Also, take good care of your tires and make sure that they are properly inflated and aligned. This is how you know if you have good tire care by using a tread depth gauge.
You should also check the temperature of the road before driving on it. When it’s very hot out and the pavement is very hot too, this will wear down the tires faster than when it’s cooler out because of the expansion between tire rubber and the road.
When the temperature is cooler, the tire rubber will actually get smooth and semi-flexible, making it less likely to cause cracks.
It is also to keep your vehicle in good condition by having regular maintenance, such as proper alignment, wheel balancing, and tire pressure inflations. You should also avoid driving on rough roads.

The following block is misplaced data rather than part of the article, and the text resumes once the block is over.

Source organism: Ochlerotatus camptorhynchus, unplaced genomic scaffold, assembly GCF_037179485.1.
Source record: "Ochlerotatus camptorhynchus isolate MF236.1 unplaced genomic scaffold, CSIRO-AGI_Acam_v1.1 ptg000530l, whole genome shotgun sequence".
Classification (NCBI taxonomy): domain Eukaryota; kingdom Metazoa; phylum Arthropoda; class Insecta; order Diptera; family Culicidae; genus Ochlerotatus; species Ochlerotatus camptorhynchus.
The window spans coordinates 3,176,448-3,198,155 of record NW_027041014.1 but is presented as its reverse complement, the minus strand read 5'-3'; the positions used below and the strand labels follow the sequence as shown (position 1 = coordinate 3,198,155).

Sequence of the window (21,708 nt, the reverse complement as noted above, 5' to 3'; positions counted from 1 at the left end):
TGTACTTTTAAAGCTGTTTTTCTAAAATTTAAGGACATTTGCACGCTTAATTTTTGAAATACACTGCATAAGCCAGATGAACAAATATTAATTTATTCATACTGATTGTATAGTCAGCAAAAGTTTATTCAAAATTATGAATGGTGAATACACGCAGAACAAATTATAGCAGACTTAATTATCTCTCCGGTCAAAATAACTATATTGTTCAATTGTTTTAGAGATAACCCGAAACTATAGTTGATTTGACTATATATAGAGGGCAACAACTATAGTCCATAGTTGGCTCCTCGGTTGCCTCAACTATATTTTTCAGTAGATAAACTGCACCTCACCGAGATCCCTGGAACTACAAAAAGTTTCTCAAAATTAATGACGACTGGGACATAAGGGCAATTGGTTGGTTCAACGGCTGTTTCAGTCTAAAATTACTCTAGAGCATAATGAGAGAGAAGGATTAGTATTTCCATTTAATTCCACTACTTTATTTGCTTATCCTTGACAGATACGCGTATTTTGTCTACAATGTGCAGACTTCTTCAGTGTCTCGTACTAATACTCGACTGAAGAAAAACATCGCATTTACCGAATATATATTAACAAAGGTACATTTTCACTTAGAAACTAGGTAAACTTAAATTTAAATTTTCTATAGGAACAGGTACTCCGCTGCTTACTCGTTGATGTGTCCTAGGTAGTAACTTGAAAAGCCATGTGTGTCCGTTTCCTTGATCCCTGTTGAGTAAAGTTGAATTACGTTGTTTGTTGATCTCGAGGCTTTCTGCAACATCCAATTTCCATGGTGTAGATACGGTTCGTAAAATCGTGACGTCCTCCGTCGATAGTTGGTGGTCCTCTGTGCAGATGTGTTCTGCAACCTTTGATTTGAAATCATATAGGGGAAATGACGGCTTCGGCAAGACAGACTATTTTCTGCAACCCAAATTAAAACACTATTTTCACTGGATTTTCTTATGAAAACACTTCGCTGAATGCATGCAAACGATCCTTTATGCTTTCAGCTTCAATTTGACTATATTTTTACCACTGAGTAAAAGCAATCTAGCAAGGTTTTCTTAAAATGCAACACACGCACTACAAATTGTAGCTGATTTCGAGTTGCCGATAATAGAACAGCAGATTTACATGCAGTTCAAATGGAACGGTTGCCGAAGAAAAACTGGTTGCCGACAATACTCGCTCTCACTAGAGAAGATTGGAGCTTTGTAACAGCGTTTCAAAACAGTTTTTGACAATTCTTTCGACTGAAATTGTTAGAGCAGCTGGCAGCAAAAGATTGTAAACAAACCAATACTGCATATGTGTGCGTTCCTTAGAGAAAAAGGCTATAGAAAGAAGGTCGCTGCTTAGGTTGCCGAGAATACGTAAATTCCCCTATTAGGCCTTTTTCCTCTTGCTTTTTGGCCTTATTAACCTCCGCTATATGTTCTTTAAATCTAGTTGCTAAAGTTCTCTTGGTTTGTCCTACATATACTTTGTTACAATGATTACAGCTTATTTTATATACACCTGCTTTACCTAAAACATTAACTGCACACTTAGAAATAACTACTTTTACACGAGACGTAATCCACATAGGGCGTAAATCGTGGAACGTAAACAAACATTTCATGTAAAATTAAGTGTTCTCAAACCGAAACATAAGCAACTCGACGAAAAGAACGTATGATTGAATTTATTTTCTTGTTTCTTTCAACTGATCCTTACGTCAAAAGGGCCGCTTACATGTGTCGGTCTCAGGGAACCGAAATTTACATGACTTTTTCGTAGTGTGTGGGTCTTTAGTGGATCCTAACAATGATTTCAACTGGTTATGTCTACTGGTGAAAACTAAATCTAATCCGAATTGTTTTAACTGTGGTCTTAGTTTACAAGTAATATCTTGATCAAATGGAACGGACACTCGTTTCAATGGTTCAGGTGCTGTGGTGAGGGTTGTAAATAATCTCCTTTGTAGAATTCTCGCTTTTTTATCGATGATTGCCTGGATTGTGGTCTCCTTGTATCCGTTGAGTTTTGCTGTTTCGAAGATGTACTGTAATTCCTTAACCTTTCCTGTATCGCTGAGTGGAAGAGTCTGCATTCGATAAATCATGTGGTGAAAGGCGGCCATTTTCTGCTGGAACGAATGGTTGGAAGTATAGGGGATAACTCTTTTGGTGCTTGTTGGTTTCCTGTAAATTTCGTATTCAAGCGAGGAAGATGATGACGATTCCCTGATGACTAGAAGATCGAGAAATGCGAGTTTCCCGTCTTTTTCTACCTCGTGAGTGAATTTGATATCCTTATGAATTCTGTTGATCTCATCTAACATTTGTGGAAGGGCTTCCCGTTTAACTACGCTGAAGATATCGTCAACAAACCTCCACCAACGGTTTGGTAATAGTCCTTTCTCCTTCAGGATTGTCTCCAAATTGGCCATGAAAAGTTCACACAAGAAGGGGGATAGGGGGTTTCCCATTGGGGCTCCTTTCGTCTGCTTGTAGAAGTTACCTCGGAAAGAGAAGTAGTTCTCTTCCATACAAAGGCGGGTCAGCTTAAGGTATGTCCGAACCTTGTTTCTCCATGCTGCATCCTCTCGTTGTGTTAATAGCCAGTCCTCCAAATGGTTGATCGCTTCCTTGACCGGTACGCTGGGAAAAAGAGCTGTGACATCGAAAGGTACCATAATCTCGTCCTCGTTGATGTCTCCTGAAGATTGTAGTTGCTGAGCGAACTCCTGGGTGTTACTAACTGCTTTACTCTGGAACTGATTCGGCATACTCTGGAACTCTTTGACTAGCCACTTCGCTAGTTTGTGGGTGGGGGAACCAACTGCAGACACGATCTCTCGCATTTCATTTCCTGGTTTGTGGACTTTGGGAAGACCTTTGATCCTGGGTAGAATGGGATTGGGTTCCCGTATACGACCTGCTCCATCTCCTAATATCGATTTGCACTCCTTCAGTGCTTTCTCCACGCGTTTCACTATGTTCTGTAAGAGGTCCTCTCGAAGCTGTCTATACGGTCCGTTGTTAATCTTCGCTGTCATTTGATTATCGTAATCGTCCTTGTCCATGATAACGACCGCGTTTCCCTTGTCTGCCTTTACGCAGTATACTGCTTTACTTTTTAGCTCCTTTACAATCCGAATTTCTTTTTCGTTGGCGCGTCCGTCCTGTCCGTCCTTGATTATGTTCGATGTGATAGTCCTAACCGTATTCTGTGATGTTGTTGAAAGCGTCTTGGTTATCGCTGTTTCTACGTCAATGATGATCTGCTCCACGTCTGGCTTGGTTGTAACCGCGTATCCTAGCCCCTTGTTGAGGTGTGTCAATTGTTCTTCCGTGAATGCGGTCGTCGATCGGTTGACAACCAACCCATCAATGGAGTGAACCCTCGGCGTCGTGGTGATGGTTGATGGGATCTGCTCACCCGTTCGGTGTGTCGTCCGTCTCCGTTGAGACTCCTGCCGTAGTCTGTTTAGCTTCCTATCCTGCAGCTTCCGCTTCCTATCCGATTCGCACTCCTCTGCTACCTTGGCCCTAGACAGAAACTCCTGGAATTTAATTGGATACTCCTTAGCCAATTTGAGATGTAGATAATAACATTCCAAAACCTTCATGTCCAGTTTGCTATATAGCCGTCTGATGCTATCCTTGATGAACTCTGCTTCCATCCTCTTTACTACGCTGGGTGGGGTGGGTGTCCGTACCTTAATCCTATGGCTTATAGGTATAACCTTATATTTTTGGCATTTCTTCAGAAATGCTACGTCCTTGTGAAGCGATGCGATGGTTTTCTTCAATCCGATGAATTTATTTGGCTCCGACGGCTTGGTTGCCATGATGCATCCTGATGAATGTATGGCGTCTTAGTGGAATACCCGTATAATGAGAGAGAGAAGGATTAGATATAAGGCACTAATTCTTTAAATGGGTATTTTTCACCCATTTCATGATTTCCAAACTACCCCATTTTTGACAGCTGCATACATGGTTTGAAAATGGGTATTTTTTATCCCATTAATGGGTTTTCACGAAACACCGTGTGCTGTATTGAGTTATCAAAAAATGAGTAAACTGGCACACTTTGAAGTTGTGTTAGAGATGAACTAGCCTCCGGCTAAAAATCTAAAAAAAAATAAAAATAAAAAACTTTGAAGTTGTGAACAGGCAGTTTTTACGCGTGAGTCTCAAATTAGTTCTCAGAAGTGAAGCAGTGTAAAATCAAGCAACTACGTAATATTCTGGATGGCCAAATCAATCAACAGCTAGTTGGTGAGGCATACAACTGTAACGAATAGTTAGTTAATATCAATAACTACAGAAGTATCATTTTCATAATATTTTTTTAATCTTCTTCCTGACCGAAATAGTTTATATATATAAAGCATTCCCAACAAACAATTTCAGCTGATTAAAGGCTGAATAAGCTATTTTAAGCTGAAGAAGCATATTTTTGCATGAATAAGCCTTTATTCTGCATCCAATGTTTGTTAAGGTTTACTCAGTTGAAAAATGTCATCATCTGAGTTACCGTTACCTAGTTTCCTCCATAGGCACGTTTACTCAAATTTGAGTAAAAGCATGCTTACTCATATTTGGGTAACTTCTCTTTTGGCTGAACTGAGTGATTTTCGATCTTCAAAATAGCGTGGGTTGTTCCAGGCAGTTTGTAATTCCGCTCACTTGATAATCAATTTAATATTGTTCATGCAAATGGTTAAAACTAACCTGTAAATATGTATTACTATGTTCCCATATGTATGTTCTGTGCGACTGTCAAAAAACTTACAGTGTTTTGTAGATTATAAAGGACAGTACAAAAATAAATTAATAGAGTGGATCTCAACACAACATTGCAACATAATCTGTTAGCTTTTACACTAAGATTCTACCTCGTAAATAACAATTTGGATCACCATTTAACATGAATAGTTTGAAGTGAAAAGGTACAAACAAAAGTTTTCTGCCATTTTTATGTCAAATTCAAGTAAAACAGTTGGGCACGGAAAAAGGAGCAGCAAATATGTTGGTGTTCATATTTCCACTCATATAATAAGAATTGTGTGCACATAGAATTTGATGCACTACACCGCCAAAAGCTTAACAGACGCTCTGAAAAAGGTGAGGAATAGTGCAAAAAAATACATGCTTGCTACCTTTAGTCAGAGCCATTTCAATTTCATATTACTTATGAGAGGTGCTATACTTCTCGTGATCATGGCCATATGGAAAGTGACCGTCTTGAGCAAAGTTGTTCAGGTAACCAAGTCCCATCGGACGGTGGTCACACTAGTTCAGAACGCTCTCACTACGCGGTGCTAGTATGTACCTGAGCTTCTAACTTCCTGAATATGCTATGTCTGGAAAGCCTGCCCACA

So are cracks between the tire tread unsafe to drive on? The answer is yes, it can be and that is because of how easily they can be damaged.
However, cracks in the tread are not as bad as complete blown-out tire treads and they should not be considered a danger to driving on.
It will depend on the severity of the cracks in the tread and on other factors, such as the amount of damage to your car or whether you are carrying heavy objects.
When tires break down or have excessive wear, you need to take them to a mechanic for replacement.
I am passionate about all things automotive and have a deep understanding of the topic. As a mechanic, I use my free time to share knowledge of everyday challenges that any car owner can experience – helping you make informed decisions about tires.